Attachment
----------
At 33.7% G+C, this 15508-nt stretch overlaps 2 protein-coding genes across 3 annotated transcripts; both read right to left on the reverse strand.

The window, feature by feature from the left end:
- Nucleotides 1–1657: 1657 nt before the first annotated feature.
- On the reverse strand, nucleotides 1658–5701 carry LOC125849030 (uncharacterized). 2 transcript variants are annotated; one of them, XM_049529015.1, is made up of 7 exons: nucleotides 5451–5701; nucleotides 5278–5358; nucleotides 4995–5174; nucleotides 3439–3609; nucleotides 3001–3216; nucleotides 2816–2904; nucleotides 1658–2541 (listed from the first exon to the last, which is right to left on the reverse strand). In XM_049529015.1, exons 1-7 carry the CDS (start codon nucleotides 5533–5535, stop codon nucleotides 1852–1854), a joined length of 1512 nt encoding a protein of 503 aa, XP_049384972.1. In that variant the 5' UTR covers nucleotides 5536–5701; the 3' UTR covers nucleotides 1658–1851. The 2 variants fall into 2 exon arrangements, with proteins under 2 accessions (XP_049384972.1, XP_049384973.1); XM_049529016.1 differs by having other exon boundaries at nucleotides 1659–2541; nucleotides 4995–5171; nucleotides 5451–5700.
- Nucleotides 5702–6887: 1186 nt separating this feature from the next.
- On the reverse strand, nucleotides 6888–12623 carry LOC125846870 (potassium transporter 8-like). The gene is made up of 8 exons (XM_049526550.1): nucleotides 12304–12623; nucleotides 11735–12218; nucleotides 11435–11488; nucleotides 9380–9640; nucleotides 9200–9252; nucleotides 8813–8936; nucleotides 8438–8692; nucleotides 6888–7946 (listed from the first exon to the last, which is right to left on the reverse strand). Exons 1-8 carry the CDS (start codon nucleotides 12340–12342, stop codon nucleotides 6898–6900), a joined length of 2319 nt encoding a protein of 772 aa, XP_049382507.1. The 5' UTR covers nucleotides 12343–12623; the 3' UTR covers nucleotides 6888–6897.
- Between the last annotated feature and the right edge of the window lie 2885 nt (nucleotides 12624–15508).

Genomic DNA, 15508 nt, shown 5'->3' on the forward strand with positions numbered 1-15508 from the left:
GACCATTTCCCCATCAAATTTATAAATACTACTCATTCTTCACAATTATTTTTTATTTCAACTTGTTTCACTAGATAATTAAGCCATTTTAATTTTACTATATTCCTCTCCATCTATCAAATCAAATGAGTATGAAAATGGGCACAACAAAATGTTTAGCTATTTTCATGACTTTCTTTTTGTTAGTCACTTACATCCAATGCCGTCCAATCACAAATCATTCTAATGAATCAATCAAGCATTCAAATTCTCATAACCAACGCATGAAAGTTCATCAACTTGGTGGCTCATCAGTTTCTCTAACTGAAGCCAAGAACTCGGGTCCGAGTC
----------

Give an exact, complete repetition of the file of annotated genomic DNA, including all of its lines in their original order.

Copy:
At 33.7% G+C, this 15508-nt stretch overlaps 2 protein-coding genes across 3 annotated transcripts; both read right to left on the reverse strand.

The window, feature by feature from the left end:
- Nucleotides 1–1657: 1657 nt before the first annotated feature.
- On the reverse strand, nucleotides 1658–5701 carry LOC125849030 (uncharacterized). 2 transcript variants are annotated; one of them, XM_049529015.1, is made up of 7 exons: nucleotides 5451–5701; nucleotides 5278–5358; nucleotides 4995–5174; nucleotides 3439–3609; nucleotides 3001–3216; nucleotides 2816–2904; nucleotides 1658–2541 (listed from the first exon to the last, which is right to left on the reverse strand). In XM_049529015.1, exons 1-7 carry the CDS (start codon nucleotides 5533–5535, stop codon nucleotides 1852–1854), a joined length of 1512 nt encoding a protein of 503 aa, XP_049384972.1. In that variant the 5' UTR covers nucleotides 5536–5701; the 3' UTR covers nucleotides 1658–1851. The 2 variants fall into 2 exon arrangements, with proteins under 2 accessions (XP_049384972.1, XP_049384973.1); XM_049529016.1 differs by having other exon boundaries at nucleotides 1659–2541; nucleotides 4995–5171; nucleotides 5451–5700.
- Nucleotides 5702–6887: 1186 nt separating this feature from the next.
- On the reverse strand, nucleotides 6888–12623 carry LOC125846870 (potassium transporter 8-like). The gene is made up of 8 exons (XM_049526550.1): nucleotides 12304–12623; nucleotides 11735–12218; nucleotides 11435–11488; nucleotides 9380–9640; nucleotides 9200–9252; nucleotides 8813–8936; nucleotides 8438–8692; nucleotides 6888–7946 (listed from the first exon to the last, which is right to left on the reverse strand). Exons 1-8 carry the CDS (start codon nucleotides 12340–12342, stop codon nucleotides 6898–6900), a joined length of 2319 nt encoding a protein of 772 aa, XP_049382507.1. The 5' UTR covers nucleotides 12343–12623; the 3' UTR covers nucleotides 6888–6897.
- Between the last annotated feature and the right edge of the window lie 2885 nt (nucleotides 12624–15508).

Genomic DNA, 15508 nt, shown 5'->3' on the forward strand with positions numbered 1-15508 from the left:
GACCATTTCCCCATCAAATTTATAAATACTACTCATTCTTCACAATTATTTTTTATTTCAACTTGTTTCACTAGATAATTAAGCCATTTTAATTTTACTATATTCCTCTCCATCTATCAAATCAAATGAGTATGAAAATGGGCACAACAAAATGTTTAGCTATTTTCATGACTTTCTTTTTGTTAGTCACTTACATCCAATGCCGTCCAATCACAAATCATTCTAATGAATCAATCAAGCATTCAAATTCTCATAACCAACGCATGAAAGTTCATCAACTTGGTGGCTCATCAGTTTCTCTAACTGAAGCCAAGAACTCGGGTCCGAGTC